The International Fellowship of Christians and Jews announced on Tuesday, October 13, that it will immediately grant 4,000 Israeli Shekels, or about $1,034, to every individual or family injured in the ongoing wave of terrorist attacks against Israelis.
The aid will allow families who have been victimized in the current wave of stabbings, car attacks and shootings to pay for hospital transportation, the cost of therapists, psychologists and other medical care, as well as for lost workdays.
The Fellowship, led by Rabbi Yechiel Eckstein, is launching the emergency fund after conferring with Public Security Minister Gilad Erdan and senior ministry officials. It is backed by an outpouring of support from Christians across the United States.
“The ongoing wave of terror leads to many causalities whose normal life paths have been abruptly interrupted. The victims and their families are faced with a new reality and difficult rehabilitation. Victims also face significant financial costs and we wish to support them as part of our commitment to the security of Israeli citizens during times of emergency,” said Eckstein.
“We would like to thank the thousands of Christians supporters who are always there to help the citizens of Israel during difficult times, reminding us all that we are not alone,” he said.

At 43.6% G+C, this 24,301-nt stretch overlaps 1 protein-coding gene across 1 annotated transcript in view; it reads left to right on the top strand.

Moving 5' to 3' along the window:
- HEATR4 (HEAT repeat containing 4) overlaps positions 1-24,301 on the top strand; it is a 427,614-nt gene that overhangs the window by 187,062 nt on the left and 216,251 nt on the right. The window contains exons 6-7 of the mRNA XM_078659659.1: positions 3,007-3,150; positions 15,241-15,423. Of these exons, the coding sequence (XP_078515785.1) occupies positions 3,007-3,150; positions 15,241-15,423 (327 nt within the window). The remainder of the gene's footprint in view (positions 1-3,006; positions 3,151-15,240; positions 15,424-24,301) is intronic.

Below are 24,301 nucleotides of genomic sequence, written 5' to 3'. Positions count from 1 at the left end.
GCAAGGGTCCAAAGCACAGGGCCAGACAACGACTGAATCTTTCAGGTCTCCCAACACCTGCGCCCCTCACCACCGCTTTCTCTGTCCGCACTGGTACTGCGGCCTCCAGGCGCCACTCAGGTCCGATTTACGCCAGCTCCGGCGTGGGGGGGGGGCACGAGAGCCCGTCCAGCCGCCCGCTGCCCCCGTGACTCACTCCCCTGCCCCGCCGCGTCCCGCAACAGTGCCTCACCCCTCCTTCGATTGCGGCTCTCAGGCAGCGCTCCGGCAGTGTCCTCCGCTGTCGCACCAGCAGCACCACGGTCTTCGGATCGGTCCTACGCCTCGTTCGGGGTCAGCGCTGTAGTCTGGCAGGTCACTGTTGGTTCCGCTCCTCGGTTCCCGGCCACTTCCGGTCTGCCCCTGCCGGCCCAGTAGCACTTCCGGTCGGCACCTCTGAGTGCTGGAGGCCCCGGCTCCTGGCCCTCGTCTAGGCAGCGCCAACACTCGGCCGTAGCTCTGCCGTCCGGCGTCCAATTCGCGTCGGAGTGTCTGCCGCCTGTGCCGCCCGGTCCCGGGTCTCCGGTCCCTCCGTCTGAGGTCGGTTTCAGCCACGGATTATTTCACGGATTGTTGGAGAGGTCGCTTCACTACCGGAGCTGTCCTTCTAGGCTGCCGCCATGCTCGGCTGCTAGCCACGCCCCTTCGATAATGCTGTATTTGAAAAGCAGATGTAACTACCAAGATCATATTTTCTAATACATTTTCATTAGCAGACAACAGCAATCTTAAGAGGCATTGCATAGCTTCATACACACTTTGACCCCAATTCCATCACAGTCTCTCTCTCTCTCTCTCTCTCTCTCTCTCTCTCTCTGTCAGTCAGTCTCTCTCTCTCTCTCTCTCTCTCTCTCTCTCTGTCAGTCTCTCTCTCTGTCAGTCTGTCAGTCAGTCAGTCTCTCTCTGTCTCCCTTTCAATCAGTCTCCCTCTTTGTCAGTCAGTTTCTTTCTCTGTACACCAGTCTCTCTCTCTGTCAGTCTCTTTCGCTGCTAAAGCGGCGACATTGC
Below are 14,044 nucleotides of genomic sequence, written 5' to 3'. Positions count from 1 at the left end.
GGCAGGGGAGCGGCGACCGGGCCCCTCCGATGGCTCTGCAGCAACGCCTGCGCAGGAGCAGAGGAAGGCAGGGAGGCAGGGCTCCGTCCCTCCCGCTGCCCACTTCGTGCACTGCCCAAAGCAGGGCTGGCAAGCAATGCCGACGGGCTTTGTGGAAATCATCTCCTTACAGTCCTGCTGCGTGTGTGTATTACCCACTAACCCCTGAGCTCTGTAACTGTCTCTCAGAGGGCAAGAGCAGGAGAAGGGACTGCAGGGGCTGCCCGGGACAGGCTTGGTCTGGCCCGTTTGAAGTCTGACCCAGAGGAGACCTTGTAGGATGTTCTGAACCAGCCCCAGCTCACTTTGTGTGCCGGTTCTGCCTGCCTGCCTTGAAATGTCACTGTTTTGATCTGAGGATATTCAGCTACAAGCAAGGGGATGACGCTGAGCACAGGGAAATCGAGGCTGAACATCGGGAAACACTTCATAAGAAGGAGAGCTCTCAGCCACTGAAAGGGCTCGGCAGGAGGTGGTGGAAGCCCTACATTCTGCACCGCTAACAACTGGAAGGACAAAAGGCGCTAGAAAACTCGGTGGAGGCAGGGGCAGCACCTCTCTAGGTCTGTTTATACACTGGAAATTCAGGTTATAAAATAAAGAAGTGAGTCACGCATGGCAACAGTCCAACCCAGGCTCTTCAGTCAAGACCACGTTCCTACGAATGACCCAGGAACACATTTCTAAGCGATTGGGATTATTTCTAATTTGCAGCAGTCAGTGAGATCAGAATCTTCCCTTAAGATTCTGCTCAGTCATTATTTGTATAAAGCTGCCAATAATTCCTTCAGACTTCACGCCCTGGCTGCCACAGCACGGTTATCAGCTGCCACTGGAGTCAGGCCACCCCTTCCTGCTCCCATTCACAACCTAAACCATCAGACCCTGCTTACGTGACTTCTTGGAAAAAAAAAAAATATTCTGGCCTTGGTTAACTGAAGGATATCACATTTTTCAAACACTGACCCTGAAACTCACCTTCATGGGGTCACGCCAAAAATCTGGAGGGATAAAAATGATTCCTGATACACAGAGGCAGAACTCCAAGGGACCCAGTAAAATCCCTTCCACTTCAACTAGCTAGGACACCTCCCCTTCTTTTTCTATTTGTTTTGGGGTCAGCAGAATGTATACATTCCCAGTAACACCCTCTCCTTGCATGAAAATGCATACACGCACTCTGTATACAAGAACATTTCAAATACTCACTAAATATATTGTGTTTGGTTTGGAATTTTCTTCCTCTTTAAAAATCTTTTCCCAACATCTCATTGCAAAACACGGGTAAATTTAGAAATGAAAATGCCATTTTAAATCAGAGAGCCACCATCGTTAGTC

Christian friends of Israel in North America said they could not stand idly by as Israel gets hit with this latest wave of terror.
“The Jews are being murdered while too many leaders are standing idly by,” said Fellowship donor Janet McKinney. “The Lord plainly says the nations who go against Israel will come under the wrath of the Lord. Other innocent people, in other nations, who stand with Israel will also suffer at the hand of the poor choices those leaders make when they do not stand with Israel.”
The International Fellowship of Christian and Jews was founded in 1983 to promote better understanding and cooperation between Christians and Jews, and build a broad support for Israel. Since it’s founding, it has raised close to $1.25 billion for this work. It has invested tens of millions of dollars to strengthen rescue services, hospitals, shelters, and direct aid to civilians.
As part of its emergency support in Israel, the Fellowship has renovated over 5,500 bomb shelters, founded more than 50 emergency centers in local municipalities, helped increase security for hospitals and contributed seven MRI devices and life-saving trauma equipment to hospitals.